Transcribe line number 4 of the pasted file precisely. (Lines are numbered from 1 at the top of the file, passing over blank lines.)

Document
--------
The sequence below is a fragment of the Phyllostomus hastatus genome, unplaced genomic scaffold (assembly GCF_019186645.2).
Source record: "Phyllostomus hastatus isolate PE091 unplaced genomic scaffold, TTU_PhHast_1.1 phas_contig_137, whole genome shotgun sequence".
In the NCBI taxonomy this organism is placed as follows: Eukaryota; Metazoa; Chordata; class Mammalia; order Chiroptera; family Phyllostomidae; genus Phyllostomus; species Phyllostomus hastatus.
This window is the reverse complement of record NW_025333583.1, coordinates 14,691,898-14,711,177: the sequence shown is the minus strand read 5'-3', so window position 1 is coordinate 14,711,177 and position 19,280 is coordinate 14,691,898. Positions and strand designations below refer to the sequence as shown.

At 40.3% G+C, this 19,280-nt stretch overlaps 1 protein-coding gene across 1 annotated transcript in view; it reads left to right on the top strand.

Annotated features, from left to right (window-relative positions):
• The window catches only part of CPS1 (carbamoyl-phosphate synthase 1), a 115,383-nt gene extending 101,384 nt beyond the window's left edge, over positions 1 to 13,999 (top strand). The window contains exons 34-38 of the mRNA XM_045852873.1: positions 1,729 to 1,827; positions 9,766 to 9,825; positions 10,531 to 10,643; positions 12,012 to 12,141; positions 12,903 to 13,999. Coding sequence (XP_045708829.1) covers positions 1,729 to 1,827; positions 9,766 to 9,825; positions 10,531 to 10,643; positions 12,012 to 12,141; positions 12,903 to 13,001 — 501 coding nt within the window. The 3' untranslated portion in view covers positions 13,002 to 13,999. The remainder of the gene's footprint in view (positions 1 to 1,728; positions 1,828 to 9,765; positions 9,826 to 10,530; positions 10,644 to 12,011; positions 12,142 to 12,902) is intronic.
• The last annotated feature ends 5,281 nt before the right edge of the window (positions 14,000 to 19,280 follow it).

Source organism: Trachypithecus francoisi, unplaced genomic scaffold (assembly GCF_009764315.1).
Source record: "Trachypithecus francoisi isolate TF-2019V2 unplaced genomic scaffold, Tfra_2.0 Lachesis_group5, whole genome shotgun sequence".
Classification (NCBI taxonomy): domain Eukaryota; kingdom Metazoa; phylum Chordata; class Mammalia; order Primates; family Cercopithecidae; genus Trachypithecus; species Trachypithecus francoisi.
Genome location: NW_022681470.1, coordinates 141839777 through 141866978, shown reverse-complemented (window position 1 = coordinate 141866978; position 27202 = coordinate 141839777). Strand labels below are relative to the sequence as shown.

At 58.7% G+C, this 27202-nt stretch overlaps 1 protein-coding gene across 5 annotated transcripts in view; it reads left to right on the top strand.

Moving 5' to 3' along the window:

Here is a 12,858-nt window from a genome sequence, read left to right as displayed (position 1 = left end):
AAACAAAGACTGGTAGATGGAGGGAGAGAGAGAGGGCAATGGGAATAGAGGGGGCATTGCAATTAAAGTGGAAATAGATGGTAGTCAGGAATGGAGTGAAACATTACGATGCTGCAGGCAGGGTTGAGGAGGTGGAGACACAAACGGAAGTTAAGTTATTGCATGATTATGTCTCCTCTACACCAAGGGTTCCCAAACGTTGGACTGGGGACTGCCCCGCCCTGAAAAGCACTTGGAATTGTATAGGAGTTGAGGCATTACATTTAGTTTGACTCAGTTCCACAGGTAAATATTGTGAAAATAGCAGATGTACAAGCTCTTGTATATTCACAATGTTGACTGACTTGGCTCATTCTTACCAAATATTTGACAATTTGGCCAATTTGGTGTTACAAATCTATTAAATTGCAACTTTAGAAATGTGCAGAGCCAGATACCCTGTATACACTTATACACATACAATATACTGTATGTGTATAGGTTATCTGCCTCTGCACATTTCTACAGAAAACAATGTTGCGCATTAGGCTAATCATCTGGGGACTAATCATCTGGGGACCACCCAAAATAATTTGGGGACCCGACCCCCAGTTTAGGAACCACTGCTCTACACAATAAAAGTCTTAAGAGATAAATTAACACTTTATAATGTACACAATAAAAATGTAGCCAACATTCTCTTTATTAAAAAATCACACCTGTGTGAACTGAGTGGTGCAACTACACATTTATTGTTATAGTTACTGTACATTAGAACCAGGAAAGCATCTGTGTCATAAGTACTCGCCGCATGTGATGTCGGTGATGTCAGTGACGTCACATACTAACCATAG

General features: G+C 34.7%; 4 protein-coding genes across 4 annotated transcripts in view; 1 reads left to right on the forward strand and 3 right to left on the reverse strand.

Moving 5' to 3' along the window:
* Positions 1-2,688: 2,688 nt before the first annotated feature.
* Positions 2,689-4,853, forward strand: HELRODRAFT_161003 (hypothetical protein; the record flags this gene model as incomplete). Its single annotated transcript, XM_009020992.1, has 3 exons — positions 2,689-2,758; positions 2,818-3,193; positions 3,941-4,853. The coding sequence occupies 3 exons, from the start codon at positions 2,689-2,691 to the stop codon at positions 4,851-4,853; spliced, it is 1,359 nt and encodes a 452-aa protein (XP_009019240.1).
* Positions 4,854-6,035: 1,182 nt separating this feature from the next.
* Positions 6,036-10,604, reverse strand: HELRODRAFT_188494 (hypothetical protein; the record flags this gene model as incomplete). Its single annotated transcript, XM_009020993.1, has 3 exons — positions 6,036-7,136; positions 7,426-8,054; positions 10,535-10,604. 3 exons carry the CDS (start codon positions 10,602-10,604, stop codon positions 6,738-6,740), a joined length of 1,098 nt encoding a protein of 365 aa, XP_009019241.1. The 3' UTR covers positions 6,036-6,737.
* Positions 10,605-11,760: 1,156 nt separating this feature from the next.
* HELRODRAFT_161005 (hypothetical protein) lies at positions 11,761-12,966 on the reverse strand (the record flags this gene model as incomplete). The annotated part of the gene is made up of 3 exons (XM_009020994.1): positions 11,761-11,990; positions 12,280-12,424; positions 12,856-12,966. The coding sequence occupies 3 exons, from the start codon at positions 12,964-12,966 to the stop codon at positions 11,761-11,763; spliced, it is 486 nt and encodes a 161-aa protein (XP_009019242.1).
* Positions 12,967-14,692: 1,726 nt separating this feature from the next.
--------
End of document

This window is the reverse complement of record NW_025333583.1, coordinates 14,691,898-14,711,177: the sequence shown is the minus strand read 5'-3', so window position 1 is coordinate 14,711,177 and position 19,280 is coordinate 14,691,898. Positions and strand designations below refer to the sequence as shown.